Fall begins Saturday but pumpkin palooza has been well underway
Beyond pumpkin spiced lattes, there are healthy ways to incorporate pumpkin into your diet
- Pumpkin is a superfood because it is rich in fiber, nutrients, and antioxidants.
- You can incorporate pureed pumpkin into a lot of foods including soups, stews, curries and smoothies.
- Be aware pumpkin spice can be added to many sugary foods which you should avoid or eat in moderation.
Fall doesn’t officially arrive until Saturday, but pumpkin is busting out all over. The perennial pumpkin spice lattes started emerging earlier than ever, at the start of August at retail outlets. According to tech platform Taboola, 83% more people are interested in pumpkin spice lattes this year compared to 2022.
If you can’t find your favorite food already laced with pumpkin spice, there is spray-on pumpkin oil. And, for people who really want to be healthy, there’s pumpkin flavored kale chips and kombucha.
OSF HealthCare Dietician Kaela Ketcham says be careful because pumpkin flavor is often added to sugary products.
“You do want to be cautious about what pumpkin spice products you are buying because one, they may not contain any pumpkin at all and two they might just contain a lot of sugar.”
That’s true. Many grocery stores started stocking pumpkin-flavored bakery items in July, possibly pushing the season because summer heatwaves made people ready for cooler weather and that is usually signaled by pumpkin-flavored products.
Ketcham says pumpkin is a highly nutrient-dense food. It is rich in vitamins and minerals but low in calories. Also, pumpkins seeds can be a good protein snack because they are high in fiber and make you feel full longer, so they suppress hunger pangs. Because of all of its great nutritional qualities, Ketcham suggests talking to your grocer’s produce manager about stocking edible pumpkins or look for canned, no sugar-added pumpkin puree and find ways you can incorporate the orange gourd into your diet all year long.The seeds also contain serotonin which can help promote better sleep and their monounsaturated fatty acids help lower bad cholesterol and increase good cholesterol in the blood.
You can find pumpkin infused protein powder, especially in nutrition stores. But, Ketchum says it’s better to go with the real thing.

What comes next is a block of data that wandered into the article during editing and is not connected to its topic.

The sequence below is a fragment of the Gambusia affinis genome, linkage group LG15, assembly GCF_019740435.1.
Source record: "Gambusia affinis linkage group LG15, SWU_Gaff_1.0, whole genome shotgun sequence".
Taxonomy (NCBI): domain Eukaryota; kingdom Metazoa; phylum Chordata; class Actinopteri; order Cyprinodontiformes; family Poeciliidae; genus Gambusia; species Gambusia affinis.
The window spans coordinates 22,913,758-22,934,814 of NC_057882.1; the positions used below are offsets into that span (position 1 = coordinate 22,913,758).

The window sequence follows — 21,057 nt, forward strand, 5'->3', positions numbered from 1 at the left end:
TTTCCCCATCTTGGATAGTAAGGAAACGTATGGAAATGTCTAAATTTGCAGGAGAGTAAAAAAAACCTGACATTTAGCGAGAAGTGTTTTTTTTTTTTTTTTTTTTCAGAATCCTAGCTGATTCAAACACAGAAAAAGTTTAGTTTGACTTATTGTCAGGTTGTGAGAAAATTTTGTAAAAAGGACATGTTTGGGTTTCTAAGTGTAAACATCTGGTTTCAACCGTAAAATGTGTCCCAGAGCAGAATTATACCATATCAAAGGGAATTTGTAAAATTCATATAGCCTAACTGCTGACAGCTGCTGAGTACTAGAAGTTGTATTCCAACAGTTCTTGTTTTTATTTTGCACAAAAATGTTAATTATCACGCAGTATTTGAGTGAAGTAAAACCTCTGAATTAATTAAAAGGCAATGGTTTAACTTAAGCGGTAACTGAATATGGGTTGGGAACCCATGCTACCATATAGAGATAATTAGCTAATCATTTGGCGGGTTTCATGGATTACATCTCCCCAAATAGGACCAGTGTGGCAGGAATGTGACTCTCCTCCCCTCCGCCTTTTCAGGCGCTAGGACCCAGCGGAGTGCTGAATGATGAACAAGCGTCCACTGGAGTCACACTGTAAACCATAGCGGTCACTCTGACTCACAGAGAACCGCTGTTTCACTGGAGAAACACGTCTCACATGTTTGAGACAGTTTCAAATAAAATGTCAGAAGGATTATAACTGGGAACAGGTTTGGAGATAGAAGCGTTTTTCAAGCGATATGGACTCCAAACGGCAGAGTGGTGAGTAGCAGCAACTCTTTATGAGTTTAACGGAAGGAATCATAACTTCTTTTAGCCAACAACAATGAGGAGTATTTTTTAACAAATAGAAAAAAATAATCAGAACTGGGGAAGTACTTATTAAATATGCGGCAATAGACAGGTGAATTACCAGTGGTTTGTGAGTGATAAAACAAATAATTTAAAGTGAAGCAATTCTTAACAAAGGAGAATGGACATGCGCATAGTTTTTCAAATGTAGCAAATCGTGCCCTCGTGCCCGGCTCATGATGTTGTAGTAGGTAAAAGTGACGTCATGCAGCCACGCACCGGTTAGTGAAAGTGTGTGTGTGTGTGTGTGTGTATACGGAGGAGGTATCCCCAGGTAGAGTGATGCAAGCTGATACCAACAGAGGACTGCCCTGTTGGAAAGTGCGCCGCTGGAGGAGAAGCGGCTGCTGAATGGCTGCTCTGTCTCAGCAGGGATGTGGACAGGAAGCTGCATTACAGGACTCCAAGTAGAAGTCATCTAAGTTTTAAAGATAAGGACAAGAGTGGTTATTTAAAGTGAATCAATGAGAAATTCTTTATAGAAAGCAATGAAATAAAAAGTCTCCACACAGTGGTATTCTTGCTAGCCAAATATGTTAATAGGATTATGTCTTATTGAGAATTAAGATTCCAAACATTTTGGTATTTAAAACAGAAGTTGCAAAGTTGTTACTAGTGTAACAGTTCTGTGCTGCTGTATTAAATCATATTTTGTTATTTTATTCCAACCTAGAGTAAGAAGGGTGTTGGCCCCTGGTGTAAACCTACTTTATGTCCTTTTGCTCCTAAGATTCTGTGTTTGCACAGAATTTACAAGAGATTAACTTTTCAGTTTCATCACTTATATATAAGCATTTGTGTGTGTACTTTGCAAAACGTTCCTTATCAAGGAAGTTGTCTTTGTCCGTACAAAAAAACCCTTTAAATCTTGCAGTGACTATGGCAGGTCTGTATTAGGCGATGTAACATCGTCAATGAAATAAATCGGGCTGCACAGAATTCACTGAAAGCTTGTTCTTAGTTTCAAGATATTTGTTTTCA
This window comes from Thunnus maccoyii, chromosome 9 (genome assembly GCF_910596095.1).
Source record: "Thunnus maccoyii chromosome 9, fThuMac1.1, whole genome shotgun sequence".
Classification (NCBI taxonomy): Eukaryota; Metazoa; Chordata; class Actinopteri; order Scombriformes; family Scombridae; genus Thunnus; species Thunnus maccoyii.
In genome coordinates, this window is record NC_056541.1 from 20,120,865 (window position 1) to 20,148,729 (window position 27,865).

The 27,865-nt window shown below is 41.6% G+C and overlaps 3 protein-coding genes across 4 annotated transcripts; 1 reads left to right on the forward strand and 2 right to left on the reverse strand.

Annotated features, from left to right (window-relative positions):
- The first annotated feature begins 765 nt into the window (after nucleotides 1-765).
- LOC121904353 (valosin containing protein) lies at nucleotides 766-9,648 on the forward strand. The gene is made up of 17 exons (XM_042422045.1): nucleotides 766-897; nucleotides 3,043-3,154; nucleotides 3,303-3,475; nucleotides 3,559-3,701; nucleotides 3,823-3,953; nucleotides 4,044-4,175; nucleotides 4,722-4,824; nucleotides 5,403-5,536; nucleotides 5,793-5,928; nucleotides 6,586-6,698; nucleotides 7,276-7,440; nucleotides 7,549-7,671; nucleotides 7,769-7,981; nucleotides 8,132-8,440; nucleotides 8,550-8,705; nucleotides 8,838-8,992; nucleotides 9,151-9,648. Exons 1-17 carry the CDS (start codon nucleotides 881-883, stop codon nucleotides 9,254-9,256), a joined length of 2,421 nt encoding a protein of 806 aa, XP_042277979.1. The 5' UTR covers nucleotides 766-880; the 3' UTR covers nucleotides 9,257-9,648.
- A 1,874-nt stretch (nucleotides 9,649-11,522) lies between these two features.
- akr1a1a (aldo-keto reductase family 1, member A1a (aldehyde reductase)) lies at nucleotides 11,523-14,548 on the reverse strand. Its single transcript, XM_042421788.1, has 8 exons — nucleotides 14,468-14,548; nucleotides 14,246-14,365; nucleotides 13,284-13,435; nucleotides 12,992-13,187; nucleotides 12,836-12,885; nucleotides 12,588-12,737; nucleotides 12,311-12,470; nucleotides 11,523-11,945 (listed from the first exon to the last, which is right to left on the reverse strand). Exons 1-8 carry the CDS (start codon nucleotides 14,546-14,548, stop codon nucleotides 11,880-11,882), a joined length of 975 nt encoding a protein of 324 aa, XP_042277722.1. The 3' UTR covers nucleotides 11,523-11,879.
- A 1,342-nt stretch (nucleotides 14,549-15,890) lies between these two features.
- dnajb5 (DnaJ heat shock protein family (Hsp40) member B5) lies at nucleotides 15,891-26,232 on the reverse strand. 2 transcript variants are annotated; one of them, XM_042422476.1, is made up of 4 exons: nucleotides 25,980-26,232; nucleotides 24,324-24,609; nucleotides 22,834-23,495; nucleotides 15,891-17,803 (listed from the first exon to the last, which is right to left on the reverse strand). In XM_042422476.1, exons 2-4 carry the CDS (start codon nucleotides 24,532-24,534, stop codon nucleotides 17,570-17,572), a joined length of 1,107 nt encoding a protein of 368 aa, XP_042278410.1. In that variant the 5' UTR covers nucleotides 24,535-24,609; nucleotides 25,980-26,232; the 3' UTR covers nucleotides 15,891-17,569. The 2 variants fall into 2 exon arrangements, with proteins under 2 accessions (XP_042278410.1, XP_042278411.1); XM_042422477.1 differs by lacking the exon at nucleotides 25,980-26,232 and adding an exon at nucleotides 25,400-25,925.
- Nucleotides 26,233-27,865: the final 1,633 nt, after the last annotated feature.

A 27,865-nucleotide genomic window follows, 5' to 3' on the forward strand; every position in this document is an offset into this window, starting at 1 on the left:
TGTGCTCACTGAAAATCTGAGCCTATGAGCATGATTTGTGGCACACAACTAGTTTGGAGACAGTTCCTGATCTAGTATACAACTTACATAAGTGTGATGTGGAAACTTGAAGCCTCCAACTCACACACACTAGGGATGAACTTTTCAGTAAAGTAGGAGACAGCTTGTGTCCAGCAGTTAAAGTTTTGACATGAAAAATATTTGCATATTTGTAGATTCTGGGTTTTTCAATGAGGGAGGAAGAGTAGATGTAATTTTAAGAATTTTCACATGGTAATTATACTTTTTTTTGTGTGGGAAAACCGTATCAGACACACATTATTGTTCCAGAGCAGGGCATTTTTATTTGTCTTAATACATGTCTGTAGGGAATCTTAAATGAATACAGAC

She suggests, “If you’re making a smoothie, you can always add always add a little bit, two tablespoon or so of pureed pumpkin. Even if you’re making pumpkin spice lattes at home, you can even add a couple of tablespoons of real pumpkin to get that depth of the pumpkin flavor to have it a little bit healthier, not as much sugar and actually get more pumpkin than what they use in a store.”
You might be surprised to know pumpkin is a fruit and contains 94 percent water. That is what makes it low in calories. Ketcham adds it’s also great for a body’s immune system because it’s high in beta-carotene which your body turns into Vitamin A which boosts your ability to fight infections.
Ketcham recommends, “You can also incorporate it in your oatmeal. You can put it in soups and stews and chilies. I saw a recipe for pasta shells. You stuff pasta shells with pumpkin and cheeses. You really get the benefit of pumpkin all year round without having to put it in a baked good and then putting all that sugar on top of it.”
Fun fact about pumpkins, 85% of the processed pumpkin in the United States comes from Libby's plant in Morton, Illinois.
Check out this list of 9 reasons to incorporate more pumpkin in your diet.
Here is a healthy recipe for Savory Pumpkin Ravioli from Explore Health
- 1 cup canned pumpkin
- 1/3 cup grated Parmesan cheese
- 1/4 teaspoon salt
- 1/8 teaspoon black pepper
- 24 wonton wrappers
- 1 teaspoon salt
- 1/2 cup chicken broth
- 1 1/2 tablespoons unsalted butter
- Chopped parsley
Combine 1 cup pumpkin, 1/3 cup Parmesan, 1/4 teaspoon salt, and 1/8 teaspoon black pepper.
Spoon about 2 teaspoons pumpkin mixture into center of each wonton wrapper.
Moisten edges of dough with water; bring 2 opposite sides together to form a triangle, pinching edges to seal.
Place ravioli into a large saucepan of boiling water with 1 teaspoon salt.
Cook 7 minutes, and drain in a colander.
Place 1/2 cup broth and 1 1/2 tablespoons butter in pan; bring to a boil.
Add ravioli, tossing to coat. Sprinkle with parsley.
*This recipe has less than 200 calories per serving.